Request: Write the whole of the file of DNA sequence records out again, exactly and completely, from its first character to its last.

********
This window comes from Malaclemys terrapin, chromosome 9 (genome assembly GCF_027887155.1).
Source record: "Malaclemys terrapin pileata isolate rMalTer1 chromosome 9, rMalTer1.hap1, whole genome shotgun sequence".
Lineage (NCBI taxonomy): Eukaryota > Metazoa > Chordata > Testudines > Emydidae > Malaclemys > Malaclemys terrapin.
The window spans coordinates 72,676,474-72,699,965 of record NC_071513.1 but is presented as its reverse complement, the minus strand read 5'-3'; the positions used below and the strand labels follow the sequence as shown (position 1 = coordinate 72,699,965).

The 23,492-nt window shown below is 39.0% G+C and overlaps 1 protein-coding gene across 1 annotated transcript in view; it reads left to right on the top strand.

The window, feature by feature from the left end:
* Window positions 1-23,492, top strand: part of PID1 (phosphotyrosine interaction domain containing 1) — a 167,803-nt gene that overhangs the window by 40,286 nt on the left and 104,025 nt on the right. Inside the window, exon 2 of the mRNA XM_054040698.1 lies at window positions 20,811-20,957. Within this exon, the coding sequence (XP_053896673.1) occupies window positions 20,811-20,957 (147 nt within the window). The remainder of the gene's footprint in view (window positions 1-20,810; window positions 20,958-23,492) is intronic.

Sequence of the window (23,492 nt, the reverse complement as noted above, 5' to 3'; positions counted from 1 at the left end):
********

This window comes from Malaclemys terrapin, chromosome 9 (genome assembly GCF_027887155.1).
Source record: "Malaclemys terrapin pileata isolate rMalTer1 chromosome 9, rMalTer1.hap1, whole genome shotgun sequence".
Lineage (NCBI taxonomy): Eukaryota > Metazoa > Chordata > Testudines > Emydidae > Malaclemys > Malaclemys terrapin.
The window spans coordinates 72,676,474-72,699,965 of record NC_071513.1 but is presented as its reverse complement, the minus strand read 5'-3'; the positions used below and the strand labels follow the sequence as shown (position 1 = coordinate 72,699,965).

The 23,492-nt window shown below is 39.0% G+C and overlaps 1 protein-coding gene across 1 annotated transcript in view; it reads left to right on the top strand.

The window, feature by feature from the left end:
* Window positions 1-23,492, top strand: part of PID1 (phosphotyrosine interaction domain containing 1) — a 167,803-nt gene that overhangs the window by 40,286 nt on the left and 104,025 nt on the right. Inside the window, exon 2 of the mRNA XM_054040698.1 lies at window positions 20,811-20,957. Within this exon, the coding sequence (XP_053896673.1) occupies window positions 20,811-20,957 (147 nt within the window). The remainder of the gene's footprint in view (window positions 1-20,810; window positions 20,958-23,492) is intronic.

Sequence of the window (23,492 nt, the reverse complement as noted above, 5' to 3'; positions counted from 1 at the left end):